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Carlos Motta
Corpo Fechado: The Devil’s Work, 2018
HD 16:9. Video, color, sound
24 min 33 sec

Carlos Motta
Corpo Fechado: The Devil’s Work, 2018
HD 16:9. Video, color, sound
24 min 33 sec

P·P·O·W is pleased to present Carlos Motta: Conatus, the artist’s second solo show with the gallery. Comprising new work in several media, the exhibition is grouped in three sections: a trio of related videos, a series of photographs, and a cycle of framed objects that traffic in appropriation and assemblage. Latin for ‘striving, endeavor, inclination,’ ‘conatus’ means the desire of each person or thing to persist in itself. In Motta’s new work, subjects persist and even thrive amid the legacy of historical trauma.

Motta’s multilayered 24-minute video Corpo Fechado: The Devil’s Work (2018) screens in the first room. It relates the true story of Francisco José Pereira, an 18th century man who was kidnapped from West Africa and sold into slavery in Brazil. As a means of survival, Pereira along with others in enslaved communities developed syncretic spiritual practices that mixed African with Christian tradition, notably in the form of bolsas de mandinga — amulets to protect fellow enslaved persons from injury. In 1731, after Pereira was sold to a slaveholder in Portugal, the Lisbon Inquisition tried him for sorcery. He was also charged with sodomy, since he confessed to copulating with male demons in the course of making the amulets. He was exiled from Lisbon, condemned to end his days enslaved in a galley. Corpo Fechado imagines Pereira as the agent of his own narrative, reclaiming the terms of representation from the account of his own destruction.

PR 3

The video interweaves Pereira’s story, drawn from court documents, with two other texts. The first is Letter 31 – The Book of Gomorrah, an 11th century screed by the Italian monk Peter Damian (now a saint), which laid significant foundations for Christianity’s millennium of persecuting so-called sodomites. The discourse of the sodomite also played a central role in European colonialism, a theme Motta has extensively explored in earlier video works like Nefandus Trilogy (2013) and the installation Towards a Homoerotic Historiography (2014), currently on view in the exhibition Home is a Foreign Place at The MET Breuer. Damian stalks the film as a robed and faceless menace, in one scene playing chess with a Portuguese conquistador. The second intertext is Walter Benjamin’s famed Theses on the Philosophy of History (1940). In Corpo Fechado, Pereira incarnates Benjamin’s Angel of History, a seraph caught in a storm blowing from Paradise, propelled inexorably into the future yet facing backward, doomed to see only the wreckage of the past. To paraphrase Benjamin, Corpo Fechado grasps the constellation our present era forms with definite earlier ones. It uncovers messianic struggle from the shadows of history.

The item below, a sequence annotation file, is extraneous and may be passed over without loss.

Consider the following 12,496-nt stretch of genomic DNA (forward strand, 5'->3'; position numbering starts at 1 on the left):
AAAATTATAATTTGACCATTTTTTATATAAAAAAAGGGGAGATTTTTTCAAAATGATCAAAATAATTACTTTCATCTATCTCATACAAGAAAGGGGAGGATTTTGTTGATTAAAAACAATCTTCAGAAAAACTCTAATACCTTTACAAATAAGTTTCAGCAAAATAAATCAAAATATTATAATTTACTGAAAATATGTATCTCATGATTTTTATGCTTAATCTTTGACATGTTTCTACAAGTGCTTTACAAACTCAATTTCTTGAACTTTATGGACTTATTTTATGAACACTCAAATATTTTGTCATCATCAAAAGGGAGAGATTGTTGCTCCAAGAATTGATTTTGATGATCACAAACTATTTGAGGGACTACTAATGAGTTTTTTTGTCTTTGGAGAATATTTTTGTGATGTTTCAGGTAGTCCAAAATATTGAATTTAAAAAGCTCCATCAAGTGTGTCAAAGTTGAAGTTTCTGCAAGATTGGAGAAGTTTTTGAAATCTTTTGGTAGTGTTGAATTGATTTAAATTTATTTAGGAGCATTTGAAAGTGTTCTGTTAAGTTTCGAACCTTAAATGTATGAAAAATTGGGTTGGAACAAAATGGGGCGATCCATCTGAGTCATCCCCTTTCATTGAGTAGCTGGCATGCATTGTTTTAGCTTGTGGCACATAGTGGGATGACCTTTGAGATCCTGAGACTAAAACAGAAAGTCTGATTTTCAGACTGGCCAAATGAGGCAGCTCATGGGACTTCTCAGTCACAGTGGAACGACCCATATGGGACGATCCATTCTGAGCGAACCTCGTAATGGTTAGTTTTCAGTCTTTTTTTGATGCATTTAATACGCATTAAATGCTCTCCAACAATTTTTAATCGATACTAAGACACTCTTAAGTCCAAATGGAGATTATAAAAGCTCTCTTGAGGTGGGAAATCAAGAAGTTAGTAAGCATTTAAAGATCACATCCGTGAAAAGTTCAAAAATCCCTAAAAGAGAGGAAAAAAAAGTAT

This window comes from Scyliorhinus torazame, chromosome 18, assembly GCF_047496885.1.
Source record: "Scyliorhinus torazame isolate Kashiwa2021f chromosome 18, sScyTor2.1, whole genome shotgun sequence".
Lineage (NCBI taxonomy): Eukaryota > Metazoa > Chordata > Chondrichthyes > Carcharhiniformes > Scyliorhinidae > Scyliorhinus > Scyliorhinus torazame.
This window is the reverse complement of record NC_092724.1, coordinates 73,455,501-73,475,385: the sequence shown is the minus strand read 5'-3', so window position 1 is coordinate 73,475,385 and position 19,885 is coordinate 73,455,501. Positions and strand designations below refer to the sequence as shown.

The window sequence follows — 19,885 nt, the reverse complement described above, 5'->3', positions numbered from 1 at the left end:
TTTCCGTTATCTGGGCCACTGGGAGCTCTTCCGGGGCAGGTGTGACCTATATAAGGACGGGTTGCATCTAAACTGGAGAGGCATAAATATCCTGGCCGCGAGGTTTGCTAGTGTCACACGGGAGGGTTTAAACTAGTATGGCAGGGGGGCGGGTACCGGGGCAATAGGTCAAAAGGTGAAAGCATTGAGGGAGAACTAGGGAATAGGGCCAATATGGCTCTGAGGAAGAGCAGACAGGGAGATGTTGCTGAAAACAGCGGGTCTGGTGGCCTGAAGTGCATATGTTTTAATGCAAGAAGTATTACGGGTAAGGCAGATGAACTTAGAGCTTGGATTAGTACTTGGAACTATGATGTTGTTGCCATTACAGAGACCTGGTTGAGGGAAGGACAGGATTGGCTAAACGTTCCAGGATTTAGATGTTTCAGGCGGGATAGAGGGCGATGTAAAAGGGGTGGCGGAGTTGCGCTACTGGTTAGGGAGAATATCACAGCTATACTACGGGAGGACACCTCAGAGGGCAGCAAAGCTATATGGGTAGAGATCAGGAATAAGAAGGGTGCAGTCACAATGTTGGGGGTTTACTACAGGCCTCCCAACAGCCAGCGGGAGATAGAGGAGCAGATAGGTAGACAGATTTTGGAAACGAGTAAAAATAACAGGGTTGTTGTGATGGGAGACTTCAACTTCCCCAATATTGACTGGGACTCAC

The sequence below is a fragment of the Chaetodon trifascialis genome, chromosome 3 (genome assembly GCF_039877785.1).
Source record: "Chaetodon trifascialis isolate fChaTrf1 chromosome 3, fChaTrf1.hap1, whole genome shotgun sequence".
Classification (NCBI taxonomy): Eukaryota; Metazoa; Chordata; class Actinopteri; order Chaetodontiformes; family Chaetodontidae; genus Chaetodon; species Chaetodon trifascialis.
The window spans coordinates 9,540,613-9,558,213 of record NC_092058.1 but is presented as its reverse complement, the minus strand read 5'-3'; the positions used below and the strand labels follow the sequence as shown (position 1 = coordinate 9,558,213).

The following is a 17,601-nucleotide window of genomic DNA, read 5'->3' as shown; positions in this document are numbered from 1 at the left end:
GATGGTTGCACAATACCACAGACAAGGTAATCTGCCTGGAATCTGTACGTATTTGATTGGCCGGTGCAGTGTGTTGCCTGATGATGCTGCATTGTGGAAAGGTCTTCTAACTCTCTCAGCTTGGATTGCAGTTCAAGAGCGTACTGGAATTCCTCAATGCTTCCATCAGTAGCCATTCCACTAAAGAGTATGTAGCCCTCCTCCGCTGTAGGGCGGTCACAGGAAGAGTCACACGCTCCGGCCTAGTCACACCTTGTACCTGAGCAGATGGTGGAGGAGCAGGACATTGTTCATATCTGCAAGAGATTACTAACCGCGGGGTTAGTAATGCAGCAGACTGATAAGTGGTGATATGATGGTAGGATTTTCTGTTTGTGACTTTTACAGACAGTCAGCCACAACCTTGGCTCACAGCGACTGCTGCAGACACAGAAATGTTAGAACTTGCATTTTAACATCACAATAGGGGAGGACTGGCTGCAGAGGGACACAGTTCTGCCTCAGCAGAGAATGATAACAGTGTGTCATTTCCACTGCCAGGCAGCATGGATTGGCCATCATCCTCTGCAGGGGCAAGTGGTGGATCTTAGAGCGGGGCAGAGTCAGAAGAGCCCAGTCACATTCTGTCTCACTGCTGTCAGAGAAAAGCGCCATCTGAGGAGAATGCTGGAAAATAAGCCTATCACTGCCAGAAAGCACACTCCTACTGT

SPIT! (Sodomites, Inverts, Perverts Together!) (Carlos Maria Romero, Carlos Motta, and John Arthur Peetz)
We The Enemy, 2019
HD video, 16:9, color, sound
Performer: Despina Zacharopoulou
3 min 49 sec

SPIT! (Sodomites, Inverts, Perverts Together!) (Carlos Maria Romero, Carlos Motta, and John Arthur Peetz)
We The Enemy, 2019
HD video, 16:9, color, sound
Performer: Despina Zacharopoulou
3 min 49 sec

Pereira is played movingly by the actor Paulo Pascoal, the subject of a video interview also on view. Well-known in his home country of Angola, Pascoal worked for years in New York before moving back across the Atlantic. When he came out as gay in a 2014 TEDxLuanda talk, however, Pascoal received death threats and was forced to relocate once again. He now resides in Lisbon where he is trapped in a sort of immigration limbo, unable to re-enter Portugal should he ever leave. With uncanny fidelity, the biography of the actor therefore resonates with the life of his character, mutatis mutandis, crisscrossing oceans of both water and time in spectral fulfillment of Benjamin’s historical method.

A third video, We the Enemy (2019), plays in the side gallery, the latest fruits of the collective known as SPIT! (Sodomites, Perverts, and Inverts Together!), which includes Motta, John Arthur Peetz, and Carlos Maria Romero. In the video, Greek artist Despina Zacharopoulou performs their manifesto We the Enemy (2017), a compendium of slurs for queerfolk of various ilks and eras. They range from backhanded benignities (‘golden boys,’ ‘fishy girls’) to capital offenses (‘AIDS carriers,’ ‘degenerates’), from the charmingly obscure (‘Ursulas,’ ‘Uranians’) to the oppressively everyday (‘faggots,’ ‘dykes,’ ‘he-shes’). Like the angelic Pereira, who also lists a litany of calumnies he once bore, the queers of SPIT! reclaim the terms that sought to injure them, transfiguring hate into defiant power: a queer ‘conatus.’ “We,” they proclaim, “are and will always be the enemy.”